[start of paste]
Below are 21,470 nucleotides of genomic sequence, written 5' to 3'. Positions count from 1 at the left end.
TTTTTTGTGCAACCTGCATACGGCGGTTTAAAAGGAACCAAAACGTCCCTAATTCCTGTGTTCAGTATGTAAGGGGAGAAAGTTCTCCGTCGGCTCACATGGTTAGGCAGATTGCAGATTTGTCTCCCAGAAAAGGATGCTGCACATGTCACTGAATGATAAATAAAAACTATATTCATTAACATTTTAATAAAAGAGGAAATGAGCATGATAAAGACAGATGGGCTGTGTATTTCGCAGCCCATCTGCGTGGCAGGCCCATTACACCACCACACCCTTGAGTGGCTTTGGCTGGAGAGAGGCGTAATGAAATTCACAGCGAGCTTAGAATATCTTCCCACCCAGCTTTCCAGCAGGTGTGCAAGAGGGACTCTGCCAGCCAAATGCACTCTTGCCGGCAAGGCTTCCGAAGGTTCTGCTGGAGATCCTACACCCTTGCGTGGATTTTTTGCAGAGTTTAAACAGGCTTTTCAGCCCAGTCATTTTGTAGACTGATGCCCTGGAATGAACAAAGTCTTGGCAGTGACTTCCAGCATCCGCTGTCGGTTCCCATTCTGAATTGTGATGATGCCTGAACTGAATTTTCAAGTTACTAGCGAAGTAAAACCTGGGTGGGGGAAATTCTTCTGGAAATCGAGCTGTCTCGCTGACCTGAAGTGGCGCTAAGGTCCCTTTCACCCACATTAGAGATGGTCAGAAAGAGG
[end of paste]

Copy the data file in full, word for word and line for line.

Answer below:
Below are 21,470 nucleotides of genomic sequence, written 5' to 3'. Positions count from 1 at the left end.
TTTTTTGTGCAACCTGCATACGGCGGTTTAAAAGGAACCAAAACGTCCCTAATTCCTGTGTTCAGTATGTAAGGGGAGAAAGTTCTCCGTCGGCTCACATGGTTAGGCAGATTGCAGATTTGTCTCCCAGAAAAGGATGCTGCACATGTCACTGAATGATAAATAAAAACTATATTCATTAACATTTTAATAAAAGAGGAAATGAGCATGATAAAGACAGATGGGCTGTGTATTTCGCAGCCCATCTGCGTGGCAGGCCCATTACACCACCACACCCTTGAGTGGCTTTGGCTGGAGAGAGGCGTAATGAAATTCACAGCGAGCTTAGAATATCTTCCCACCCAGCTTTCCAGCAGGTGTGCAAGAGGGACTCTGCCAGCCAAATGCACTCTTGCCGGCAAGGCTTCCGAAGGTTCTGCTGGAGATCCTACACCCTTGCGTGGATTTTTTGCAGAGTTTAAACAGGCTTTTCAGCCCAGTCATTTTGTAGACTGATGCCCTGGAATGAACAAAGTCTTGGCAGTGACTTCCAGCATCCGCTGTCGGTTCCCATTCTGAATTGTGATGATGCCTGAACTGAATTTTCAAGTTACTAGCGAAGTAAAACCTGGGTGGGGGAAATTCTTCTGGAAATCGAGCTGTCTCGCTGACCTGAAGTGGCGCTAAGGTCCCTTTCACCCACATTAGAGATGGTCAGAAAGAGG